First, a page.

Studying the Great German Economy

Gosh, this is just lovely. The Labour Party is going off to study the German economy and try to work out what makes it tick. So that it can be replicated here in the UK.


It argues that strong local and regional banks underwritten by local authorities have been crucial in providing loans to small and medium-sized enterprises, in contrast with the UK where the big four large remote banks have been repeatedly criticised for failing to fund industry.

Strange this: I don't see them mentioning that the German state bailout of the German banks was as, if not even more, expensive than the UK bailout of the UK banks. Nor that the part of the Spanish banking system, the cajas, which is falling over right now is in fact that part of it that was "strong local and regional banks underwritten by local authorities". Strange that really.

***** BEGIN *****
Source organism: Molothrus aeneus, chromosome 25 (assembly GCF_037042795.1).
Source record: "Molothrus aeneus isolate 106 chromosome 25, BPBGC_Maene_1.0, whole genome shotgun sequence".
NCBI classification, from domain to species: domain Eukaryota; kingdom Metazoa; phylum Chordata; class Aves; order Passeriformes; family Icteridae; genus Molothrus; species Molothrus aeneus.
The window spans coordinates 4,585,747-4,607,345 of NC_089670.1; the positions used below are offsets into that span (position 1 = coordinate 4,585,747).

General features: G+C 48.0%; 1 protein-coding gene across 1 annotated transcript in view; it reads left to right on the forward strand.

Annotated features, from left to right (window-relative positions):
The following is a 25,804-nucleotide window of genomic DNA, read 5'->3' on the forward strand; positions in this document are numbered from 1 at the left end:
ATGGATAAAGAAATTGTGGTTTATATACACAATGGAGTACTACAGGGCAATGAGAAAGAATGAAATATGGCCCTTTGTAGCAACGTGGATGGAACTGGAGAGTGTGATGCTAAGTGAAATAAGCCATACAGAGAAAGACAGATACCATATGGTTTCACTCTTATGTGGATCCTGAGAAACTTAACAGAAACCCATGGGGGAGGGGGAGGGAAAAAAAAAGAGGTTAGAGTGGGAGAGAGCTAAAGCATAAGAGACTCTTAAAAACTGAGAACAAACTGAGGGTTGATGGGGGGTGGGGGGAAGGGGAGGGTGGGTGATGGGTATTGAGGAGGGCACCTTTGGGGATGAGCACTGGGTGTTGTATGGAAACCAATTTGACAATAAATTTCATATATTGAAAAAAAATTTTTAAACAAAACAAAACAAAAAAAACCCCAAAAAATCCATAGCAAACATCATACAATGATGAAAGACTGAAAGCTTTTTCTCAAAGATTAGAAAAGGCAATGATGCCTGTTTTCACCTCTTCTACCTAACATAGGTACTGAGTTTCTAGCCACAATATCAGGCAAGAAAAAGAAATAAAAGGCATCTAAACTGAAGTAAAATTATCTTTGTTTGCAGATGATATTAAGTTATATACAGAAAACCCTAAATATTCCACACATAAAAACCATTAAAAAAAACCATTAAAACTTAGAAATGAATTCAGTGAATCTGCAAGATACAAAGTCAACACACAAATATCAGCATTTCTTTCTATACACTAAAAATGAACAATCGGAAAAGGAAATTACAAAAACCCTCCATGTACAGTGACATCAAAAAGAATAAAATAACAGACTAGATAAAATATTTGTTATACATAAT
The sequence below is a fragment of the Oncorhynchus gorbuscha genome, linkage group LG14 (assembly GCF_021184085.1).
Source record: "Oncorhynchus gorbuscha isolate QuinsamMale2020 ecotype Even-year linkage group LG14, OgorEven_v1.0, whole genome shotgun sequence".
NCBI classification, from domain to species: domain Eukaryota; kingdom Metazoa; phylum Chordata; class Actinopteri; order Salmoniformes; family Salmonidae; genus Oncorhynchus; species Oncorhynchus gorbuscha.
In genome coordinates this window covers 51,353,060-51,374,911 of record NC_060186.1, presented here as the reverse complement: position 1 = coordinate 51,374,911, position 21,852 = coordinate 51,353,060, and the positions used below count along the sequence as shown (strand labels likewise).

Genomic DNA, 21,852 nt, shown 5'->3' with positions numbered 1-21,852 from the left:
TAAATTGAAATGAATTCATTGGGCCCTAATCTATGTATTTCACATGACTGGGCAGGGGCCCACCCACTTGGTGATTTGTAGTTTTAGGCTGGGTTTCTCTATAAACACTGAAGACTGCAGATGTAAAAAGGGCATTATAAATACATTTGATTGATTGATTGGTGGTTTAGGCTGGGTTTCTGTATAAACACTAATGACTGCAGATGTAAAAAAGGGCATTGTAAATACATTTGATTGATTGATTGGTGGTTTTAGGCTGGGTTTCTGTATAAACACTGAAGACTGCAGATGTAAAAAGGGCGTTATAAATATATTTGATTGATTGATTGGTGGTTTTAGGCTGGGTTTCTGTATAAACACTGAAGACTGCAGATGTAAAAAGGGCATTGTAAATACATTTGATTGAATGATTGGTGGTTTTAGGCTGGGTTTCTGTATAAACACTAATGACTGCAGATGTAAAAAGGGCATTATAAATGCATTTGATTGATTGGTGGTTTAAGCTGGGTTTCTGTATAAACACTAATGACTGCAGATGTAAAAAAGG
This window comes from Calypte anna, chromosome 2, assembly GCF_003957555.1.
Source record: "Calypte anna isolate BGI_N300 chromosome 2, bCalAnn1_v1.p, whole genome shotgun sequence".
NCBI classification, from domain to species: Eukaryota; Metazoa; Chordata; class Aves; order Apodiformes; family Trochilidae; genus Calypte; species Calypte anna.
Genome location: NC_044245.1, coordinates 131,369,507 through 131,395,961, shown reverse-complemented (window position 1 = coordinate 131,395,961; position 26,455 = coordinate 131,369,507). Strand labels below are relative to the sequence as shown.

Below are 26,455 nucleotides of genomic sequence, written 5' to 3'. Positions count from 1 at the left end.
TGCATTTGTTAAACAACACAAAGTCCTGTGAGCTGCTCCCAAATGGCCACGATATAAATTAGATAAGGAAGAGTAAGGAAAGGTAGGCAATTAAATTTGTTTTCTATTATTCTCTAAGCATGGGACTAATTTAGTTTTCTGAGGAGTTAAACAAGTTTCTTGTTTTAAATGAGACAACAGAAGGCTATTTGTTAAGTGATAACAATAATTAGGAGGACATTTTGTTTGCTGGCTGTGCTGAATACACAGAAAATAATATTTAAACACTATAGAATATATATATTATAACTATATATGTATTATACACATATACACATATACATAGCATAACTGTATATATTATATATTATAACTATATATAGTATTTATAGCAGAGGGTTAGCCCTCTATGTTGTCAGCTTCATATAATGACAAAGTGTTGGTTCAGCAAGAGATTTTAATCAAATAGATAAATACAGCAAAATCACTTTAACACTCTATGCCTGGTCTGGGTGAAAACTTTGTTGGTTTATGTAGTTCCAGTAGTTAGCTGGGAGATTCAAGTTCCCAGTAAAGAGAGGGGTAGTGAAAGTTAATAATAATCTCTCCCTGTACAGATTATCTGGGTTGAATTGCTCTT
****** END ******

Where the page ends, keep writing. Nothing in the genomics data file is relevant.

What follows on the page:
I also see no mention at all of the two things that have in fact kept the German economy motoring along. The first being a deliberately undervalued exchange rate so as to be able to run a large export surplus. The second being that Germany has just spent a decade deliberately screwing down the wages of the workers in order to further increase that exchange rate undervaluation.

That second not being a policy I'd expect any Labour politician to endorse, of course, but I'll not take their studying Germany seriously until they at least acknowledge that that is what was done.